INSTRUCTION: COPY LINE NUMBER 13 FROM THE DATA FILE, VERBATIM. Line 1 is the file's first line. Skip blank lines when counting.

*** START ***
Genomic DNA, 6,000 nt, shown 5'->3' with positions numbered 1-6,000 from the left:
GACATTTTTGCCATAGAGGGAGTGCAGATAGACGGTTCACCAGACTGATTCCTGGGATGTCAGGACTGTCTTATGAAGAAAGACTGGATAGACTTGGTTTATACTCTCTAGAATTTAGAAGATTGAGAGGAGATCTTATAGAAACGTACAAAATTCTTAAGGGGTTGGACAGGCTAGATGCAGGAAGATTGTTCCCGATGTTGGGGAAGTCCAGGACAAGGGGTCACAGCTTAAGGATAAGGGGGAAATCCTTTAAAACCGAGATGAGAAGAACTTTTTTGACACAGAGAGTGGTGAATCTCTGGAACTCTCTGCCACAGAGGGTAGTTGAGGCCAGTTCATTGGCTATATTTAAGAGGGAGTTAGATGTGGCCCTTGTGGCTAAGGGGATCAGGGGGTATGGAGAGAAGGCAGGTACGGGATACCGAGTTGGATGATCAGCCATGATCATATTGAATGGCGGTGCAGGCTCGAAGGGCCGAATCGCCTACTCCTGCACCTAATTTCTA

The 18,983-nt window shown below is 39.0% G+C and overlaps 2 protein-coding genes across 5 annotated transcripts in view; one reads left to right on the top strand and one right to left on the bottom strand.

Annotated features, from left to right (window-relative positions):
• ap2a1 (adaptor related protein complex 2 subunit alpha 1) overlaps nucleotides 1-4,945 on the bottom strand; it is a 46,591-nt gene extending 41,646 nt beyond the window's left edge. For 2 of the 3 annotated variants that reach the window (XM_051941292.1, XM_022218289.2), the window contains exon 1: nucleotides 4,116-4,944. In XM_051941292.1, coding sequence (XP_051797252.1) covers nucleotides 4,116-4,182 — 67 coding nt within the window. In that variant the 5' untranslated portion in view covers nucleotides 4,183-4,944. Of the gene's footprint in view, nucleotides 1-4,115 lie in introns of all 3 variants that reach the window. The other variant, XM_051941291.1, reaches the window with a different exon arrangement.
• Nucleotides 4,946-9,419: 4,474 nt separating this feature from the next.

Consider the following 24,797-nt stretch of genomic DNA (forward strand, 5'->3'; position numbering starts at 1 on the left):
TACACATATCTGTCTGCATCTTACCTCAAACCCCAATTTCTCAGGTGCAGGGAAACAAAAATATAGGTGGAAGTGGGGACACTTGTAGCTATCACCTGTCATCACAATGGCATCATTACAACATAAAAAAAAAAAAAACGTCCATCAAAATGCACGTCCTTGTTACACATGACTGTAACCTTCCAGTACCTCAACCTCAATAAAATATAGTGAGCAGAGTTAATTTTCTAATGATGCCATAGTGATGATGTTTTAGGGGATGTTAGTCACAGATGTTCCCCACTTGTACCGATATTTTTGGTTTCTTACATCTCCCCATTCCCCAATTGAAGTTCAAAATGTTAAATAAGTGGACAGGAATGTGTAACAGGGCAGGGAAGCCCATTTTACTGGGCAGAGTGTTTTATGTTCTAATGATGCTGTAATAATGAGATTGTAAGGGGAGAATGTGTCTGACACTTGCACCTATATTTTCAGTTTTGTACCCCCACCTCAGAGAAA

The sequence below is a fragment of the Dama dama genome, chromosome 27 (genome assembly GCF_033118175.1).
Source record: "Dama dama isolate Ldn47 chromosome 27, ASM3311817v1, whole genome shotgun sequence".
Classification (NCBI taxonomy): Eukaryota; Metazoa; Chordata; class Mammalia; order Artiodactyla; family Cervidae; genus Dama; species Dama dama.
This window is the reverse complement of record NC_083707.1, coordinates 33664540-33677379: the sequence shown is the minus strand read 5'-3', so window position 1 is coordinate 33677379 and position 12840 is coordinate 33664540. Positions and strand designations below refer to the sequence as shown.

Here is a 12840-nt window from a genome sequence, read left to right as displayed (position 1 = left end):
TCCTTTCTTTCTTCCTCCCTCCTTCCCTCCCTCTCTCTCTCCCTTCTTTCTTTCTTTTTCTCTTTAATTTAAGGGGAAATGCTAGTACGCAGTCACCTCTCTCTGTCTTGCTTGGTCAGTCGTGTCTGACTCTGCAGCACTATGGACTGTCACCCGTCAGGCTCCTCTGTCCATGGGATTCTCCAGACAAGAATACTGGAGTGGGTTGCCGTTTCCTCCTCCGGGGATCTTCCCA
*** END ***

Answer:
Here is a 12840-nt window from a genome sequence, read left to right as displayed (position 1 = left end):